Ever since their near explosion out of Seattle in 2008, Fleet Foxes have been the epitome of calm and composure in everything they’ve done – a stark contrast to the musical background of the city that harboured them. Their live shows, characterised by pinpoint harmonies and an unassuming yet commanding stage presence, have ensured that their sophomore effort – unlike their debut – is surrounded by a huge weight of expectation. Still, nothing seems to phase the sextet; Helplessness Blues is just as measured as anything they’ve done, and the songwriting just as good.

It’s a different kind of record to the one they put out three years ago, although it’s undeniably a Fleet Foxes endeavour. Inspired by Stormcock and Astral Weeks according to the band, Helplessness Blues is a generous stylistic homage to folk records of old. The music comes very naturally to the foreground, unshielded by excessive attention or unnecessary production values, and it feels a lot looser than previously. Indeed the album’s eponymous debut single is a fitting example of this stylistic shift, and the entire first half sees frontman Robin Pecknold left virtually alone to muse with his guitar. There’s a greater focus on simple, repetitive finger-picking to provide the backbone of the album’s tempo (midway track ‘The Cascades’ being one of many examples) and although Pecknold makes no effort to play with the accustomed inch-perfect precision, it feels right. In fact it’s remarkable that an album that was recorded twice sounds so effortless.

In contrast to the looseness of the instrumentation, the melodies and accompanying harmonies sound tighter than before. They’re still as beautiful as ever, mind, but where there was once the soaring group crescendo of ‘White Winter Hymnal’ there is now a more direct, perhaps even linear approach to the delivery, and the distinction between Pecknold’s voice and those of the remaining band members is made clearer. Solo moments like the delicate, wispy vocals on ‘Sim Sala Bim’ followed by rough acoustic strumming just wouldn’t have featured before.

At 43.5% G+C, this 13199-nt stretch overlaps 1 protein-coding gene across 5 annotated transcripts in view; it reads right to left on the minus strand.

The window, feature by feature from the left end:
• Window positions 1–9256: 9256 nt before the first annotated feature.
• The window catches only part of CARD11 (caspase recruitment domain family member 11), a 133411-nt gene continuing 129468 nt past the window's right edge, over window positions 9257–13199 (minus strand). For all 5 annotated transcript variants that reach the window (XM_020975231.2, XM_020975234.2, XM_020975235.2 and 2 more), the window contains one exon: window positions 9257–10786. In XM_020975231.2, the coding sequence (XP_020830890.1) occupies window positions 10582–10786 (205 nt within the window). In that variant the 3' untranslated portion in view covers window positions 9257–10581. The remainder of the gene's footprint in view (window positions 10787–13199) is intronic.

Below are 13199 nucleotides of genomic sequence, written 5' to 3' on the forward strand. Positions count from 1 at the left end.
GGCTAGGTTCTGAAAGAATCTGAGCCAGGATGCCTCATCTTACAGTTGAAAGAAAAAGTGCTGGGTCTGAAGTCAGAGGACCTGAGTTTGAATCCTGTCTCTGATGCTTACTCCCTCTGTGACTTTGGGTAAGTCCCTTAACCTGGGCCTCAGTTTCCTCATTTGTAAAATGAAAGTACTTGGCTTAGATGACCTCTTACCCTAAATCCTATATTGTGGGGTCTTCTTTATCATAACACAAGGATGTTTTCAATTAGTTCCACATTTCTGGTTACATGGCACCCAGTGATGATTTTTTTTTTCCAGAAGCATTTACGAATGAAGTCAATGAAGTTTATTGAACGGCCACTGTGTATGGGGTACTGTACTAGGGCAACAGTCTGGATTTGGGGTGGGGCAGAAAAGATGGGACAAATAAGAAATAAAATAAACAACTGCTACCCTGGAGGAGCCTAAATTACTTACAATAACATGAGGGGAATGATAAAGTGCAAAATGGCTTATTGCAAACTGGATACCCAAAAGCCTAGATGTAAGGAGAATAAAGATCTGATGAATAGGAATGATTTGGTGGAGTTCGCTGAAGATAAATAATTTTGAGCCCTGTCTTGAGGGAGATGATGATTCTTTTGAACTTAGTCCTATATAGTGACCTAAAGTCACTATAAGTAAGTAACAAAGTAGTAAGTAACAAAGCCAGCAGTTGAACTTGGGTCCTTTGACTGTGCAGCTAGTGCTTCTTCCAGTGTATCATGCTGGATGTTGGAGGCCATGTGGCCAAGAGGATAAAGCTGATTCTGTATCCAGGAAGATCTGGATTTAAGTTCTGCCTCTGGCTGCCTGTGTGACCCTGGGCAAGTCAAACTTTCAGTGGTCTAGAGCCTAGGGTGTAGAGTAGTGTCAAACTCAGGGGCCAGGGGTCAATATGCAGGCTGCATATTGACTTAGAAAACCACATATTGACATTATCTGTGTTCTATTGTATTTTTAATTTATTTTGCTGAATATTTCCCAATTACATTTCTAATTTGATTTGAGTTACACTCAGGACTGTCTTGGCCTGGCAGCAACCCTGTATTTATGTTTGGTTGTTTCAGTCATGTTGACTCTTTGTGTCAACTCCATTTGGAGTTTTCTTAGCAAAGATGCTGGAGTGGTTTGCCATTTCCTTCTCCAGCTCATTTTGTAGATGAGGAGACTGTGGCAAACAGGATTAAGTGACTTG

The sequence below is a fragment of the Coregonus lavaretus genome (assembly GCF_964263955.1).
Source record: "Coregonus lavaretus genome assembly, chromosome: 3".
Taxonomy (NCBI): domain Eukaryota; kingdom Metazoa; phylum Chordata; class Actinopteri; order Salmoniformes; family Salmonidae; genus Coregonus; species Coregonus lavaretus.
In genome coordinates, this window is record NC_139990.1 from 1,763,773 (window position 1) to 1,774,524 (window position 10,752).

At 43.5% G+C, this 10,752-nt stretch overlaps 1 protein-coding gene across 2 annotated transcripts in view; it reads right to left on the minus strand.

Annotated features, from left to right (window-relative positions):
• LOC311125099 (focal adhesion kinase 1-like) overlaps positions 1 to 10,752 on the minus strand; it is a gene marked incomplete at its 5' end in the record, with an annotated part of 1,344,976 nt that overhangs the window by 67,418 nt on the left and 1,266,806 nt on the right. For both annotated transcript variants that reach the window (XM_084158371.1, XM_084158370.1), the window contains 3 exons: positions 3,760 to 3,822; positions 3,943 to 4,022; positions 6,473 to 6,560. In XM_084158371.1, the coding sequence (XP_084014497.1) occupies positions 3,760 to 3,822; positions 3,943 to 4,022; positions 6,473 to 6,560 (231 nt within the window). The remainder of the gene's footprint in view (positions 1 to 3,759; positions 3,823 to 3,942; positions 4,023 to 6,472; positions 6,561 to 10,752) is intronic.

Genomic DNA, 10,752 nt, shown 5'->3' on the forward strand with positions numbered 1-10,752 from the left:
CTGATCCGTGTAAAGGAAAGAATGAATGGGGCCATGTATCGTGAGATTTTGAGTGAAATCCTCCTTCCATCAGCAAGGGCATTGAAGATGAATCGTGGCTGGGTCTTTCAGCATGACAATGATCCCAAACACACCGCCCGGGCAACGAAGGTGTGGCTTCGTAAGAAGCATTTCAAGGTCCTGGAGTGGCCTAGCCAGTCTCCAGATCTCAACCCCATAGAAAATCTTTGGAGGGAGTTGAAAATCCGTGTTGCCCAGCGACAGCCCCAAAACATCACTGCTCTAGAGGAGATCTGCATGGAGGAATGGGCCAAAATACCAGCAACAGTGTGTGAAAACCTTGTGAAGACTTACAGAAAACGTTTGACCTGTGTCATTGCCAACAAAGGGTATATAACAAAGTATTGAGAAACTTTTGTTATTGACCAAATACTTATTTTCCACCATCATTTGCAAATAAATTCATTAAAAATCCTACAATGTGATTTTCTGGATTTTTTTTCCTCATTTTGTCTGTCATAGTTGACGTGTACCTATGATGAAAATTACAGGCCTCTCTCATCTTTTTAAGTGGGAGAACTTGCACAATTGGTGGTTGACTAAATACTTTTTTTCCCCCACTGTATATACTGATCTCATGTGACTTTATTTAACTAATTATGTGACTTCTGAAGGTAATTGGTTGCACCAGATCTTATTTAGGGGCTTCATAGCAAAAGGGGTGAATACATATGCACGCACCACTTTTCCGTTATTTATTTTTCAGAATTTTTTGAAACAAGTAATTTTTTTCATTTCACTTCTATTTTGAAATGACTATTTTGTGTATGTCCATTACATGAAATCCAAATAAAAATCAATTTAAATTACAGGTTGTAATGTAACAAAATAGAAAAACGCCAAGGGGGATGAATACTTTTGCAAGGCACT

In spite of these more individual pieces the band are still able to capture that layered, collective sound which they master so well, particularly on ‘The Plains/Bitter Dancer’ which gradually layers a simple riff with soft percussion and those weightless, overlapping ‘oohs’ and ‘aahs’ we’ve come to expect. It’s also one of the few tracks where bassist Christian Wargo has any real prominence, which accounts in part for the slightly thinner, less crowded  instrumental feel of the record. Yet for all its calmness and restraint, Helplessness Blues is no less visual or emotive than its predecessor, it’s just that Pecknold’s lyricism is now doing more of the legwork. Amidst the fervent throng of closing track ‘Grown Ocean’ you can single it out clearly, and in fact anyone who watched the band perform on Jools Holland recently would have seen him hoarsely shouting ‘All my life I will wait to attain it’ into the microphone. It’s like he has a new meaning and belief in his lyrics, and the band have arranged the album to make sure it gets heard.

Helplessness Blues is out now on Bella Union.

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